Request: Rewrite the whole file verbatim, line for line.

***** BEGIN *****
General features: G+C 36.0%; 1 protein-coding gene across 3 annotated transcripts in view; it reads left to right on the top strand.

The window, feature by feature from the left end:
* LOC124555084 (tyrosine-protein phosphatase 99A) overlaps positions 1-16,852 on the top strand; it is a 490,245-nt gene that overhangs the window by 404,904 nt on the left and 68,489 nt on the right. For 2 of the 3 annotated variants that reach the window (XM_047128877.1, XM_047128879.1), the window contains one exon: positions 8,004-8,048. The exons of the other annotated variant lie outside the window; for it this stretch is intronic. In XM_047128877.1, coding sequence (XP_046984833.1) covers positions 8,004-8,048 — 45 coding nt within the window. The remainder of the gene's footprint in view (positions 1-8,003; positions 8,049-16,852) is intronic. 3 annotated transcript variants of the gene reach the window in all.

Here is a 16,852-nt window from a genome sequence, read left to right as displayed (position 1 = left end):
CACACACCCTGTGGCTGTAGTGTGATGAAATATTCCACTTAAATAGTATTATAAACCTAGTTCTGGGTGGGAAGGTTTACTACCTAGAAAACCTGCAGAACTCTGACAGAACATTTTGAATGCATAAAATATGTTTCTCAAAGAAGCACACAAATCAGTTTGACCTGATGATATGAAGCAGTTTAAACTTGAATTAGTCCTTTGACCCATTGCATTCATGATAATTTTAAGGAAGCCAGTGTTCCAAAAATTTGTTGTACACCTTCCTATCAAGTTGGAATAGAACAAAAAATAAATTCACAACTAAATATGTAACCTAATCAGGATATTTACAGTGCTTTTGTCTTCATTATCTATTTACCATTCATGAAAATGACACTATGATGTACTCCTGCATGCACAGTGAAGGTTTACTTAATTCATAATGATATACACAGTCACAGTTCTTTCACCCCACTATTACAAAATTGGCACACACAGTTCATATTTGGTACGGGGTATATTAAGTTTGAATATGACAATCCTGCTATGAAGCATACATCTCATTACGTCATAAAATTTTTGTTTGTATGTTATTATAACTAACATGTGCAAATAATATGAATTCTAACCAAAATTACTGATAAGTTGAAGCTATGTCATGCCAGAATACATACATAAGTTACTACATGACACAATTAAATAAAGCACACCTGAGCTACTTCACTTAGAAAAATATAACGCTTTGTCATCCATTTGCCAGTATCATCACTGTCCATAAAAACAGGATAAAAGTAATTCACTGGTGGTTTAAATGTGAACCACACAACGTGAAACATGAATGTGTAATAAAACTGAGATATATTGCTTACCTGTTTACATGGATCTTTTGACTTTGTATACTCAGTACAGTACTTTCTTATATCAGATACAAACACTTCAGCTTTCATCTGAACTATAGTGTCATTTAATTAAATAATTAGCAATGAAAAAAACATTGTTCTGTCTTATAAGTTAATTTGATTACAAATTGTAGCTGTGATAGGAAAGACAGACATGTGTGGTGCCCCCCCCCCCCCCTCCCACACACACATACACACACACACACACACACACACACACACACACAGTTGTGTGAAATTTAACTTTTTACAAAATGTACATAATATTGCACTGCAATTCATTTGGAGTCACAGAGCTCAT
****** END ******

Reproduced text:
General features: G+C 36.0%; 1 protein-coding gene across 3 annotated transcripts in view; it reads left to right on the top strand.

The window, feature by feature from the left end:
* LOC124555084 (tyrosine-protein phosphatase 99A) overlaps positions 1-16,852 on the top strand; it is a 490,245-nt gene that overhangs the window by 404,904 nt on the left and 68,489 nt on the right. For 2 of the 3 annotated variants that reach the window (XM_047128877.1, XM_047128879.1), the window contains one exon: positions 8,004-8,048. The exons of the other annotated variant lie outside the window; for it this stretch is intronic. In XM_047128877.1, coding sequence (XP_046984833.1) covers positions 8,004-8,048 — 45 coding nt within the window. The remainder of the gene's footprint in view (positions 1-8,003; positions 8,049-16,852) is intronic. 3 annotated transcript variants of the gene reach the window in all.

Here is a 16,852-nt window from a genome sequence, read left to right as displayed (position 1 = left end):
CACACACCCTGTGGCTGTAGTGTGATGAAATATTCCACTTAAATAGTATTATAAACCTAGTTCTGGGTGGGAAGGTTTACTACCTAGAAAACCTGCAGAACTCTGACAGAACATTTTGAATGCATAAAATATGTTTCTCAAAGAAGCACACAAATCAGTTTGACCTGATGATATGAAGCAGTTTAAACTTGAATTAGTCCTTTGACCCATTGCATTCATGATAATTTTAAGGAAGCCAGTGTTCCAAAAATTTGTTGTACACCTTCCTATCAAGTTGGAATAGAACAAAAAATAAATTCACAACTAAATATGTAACCTAATCAGGATATTTACAGTGCTTTTGTCTTCATTATCTATTTACCATTCATGAAAATGACACTATGATGTACTCCTGCATGCACAGTGAAGGTTTACTTAATTCATAATGATATACACAGTCACAGTTCTTTCACCCCACTATTACAAAATTGGCACACACAGTTCATATTTGGTACGGGGTATATTAAGTTTGAATATGACAATCCTGCTATGAAGCATACATCTCATTACGTCATAAAATTTTTGTTTGTATGTTATTATAACTAACATGTGCAAATAATATGAATTCTAACCAAAATTACTGATAAGTTGAAGCTATGTCATGCCAGAATACATACATAAGTTACTACATGACACAATTAAATAAAGCACACCTGAGCTACTTCACTTAGAAAAATATAACGCTTTGTCATCCATTTGCCAGTATCATCACTGTCCATAAAAACAGGATAAAAGTAATTCACTGGTGGTTTAAATGTGAACCACACAACGTGAAACATGAATGTGTAATAAAACTGAGATATATTGCTTACCTGTTTACATGGATCTTTTGACTTTGTATACTCAGTACAGTACTTTCTTATATCAGATACAAACACTTCAGCTTTCATCTGAACTATAGTGTCATTTAATTAAATAATTAGCAATGAAAAAAACATTGTTCTGTCTTATAAGTTAATTTGATTACAAATTGTAGCTGTGATAGGAAAGACAGACATGTGTGGTGCCCCCCCCCCCCCCTCCCACACACACATACACACACACACACACACACACACACACACACACAGTTGTGTGAAATTTAACTTTTTACAAAATGTACATAATATTGCACTGCAATTCATTTGGAGTCACAGAGCTCAT